A recent suggestion to resolve this conflict has been put forward by Lars Alvik
(user:Profoss) on the debate on no:, and I think it is a very honorable
1. Bokmål stays at no: for these reasons:
* Interwiki-links will otherwise need to be corrected
* Other active links (e.g. Google) will be rendered dead
points to en.wikipedia.org
, which is the major language
2. The interwiki-name is changed. "Norsk" is changed to "Norsk
"Nynorsk" is changed to "Norsk (nynorsk)".
3. Both Bokmål and Nynorsk wikis make sure to prominently "advertise" each
on the respective main pages.
4. Bokmål and riksmål will be recognised languages on the Bokmål Wiki, using
similar guidelines in regards to editing as American vs British English on en:
Other arguments for keeping no: has been
* It is the better-known name as it equates with the top-level domain .no
* Less work
I am happy to see that we may come close to an agreement and I agree with
everything, but unless a few conditions are fulfilled I don't agree with
point 1. My argument is outlined in my response to Lars Aronsson's post to the
Lars Aronsson wrote:
Are there really any no.wikipedia contributors who
want this? I mean,
outside of those who prefer the nn.wikipedia? Is this a "we should
change our name" or "they should change their name" kind of issue?
Or, if someone supports this change, how do we know they are among the
"we" people and not covert nn.wikipedia supporters?
I think you're right. All contributors to the debate so far who are active on
both nn: and no: have been biased towards the "nb:" solution, while those who
are only active on no: are for keeping this code (at least 3 of the more than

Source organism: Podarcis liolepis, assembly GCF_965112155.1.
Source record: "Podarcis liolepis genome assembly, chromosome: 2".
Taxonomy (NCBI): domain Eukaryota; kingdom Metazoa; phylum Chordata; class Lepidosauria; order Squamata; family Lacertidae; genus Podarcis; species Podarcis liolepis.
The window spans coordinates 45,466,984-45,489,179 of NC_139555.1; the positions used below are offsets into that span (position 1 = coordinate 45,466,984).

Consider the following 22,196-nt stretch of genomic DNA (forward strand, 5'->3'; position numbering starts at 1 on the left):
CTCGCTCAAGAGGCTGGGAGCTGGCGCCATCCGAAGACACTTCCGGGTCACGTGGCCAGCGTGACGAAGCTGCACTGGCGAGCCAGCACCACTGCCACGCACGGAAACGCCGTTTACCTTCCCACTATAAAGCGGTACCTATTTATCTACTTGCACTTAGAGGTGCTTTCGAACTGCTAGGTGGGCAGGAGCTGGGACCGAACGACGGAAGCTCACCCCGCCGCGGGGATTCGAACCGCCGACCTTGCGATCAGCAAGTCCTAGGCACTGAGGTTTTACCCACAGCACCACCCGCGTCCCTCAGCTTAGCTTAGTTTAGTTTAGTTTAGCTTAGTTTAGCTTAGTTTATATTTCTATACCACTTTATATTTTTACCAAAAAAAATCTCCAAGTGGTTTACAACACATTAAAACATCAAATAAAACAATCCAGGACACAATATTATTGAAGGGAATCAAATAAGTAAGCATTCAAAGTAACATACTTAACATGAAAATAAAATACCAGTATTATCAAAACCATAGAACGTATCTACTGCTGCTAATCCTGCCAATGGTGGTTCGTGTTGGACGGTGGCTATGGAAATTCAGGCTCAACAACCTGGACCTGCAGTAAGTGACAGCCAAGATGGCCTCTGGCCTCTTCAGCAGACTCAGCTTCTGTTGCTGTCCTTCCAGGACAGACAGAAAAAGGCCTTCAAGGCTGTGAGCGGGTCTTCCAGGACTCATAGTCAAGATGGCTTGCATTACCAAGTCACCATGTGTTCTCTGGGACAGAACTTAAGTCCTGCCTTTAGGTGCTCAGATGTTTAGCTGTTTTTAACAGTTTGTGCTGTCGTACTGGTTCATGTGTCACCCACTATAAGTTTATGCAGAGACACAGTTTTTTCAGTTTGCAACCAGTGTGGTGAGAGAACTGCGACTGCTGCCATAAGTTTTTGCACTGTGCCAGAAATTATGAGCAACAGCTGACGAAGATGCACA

100 active users who have spoken out as yet, I am worried others may be
deterred by comments like "we've had this discussion before" and
"I'm tired of
this debate" from several administrators).
This is not in any way covert - I am quite open about my preference towards nn:,
but I also look at myself as eligible for an opinion about what should happen
at no: through being a user there, and through being more likely to help future
work on BOTH if I think the situation is fair.
I personally don't think it is right that the language with the greatest amount
of users gets to use our common (umbrella if you like) ISO code "no:" and
mistakable with the top-level domain ".no" when there already is a perfectly
good code, nb. It is interesting to note also that Swedish uses its ISO-code
(sv:), as does the Danish Wiki (da:) despite their respective top-level domains
of .se and .dk.
I'm Swedish and not contributing to any of no or
nn, even though I
have no problem in reading and understanding them. As much as I
appreciate the efforts made to support dialects and small languages
such as Icelandic and written Nynorsk, I think it would be a pity to
abandon no.wikipedia and "Norwegian" as the name for it. To most
non-Norwegians, and I think also for many Norwegians, the concept of
the "Norwegian" language (written and spoken) is easy to understand
and unambigious, with Nynorsk being little more than a written
dialect, such as we all have spoken dialects in various parts of our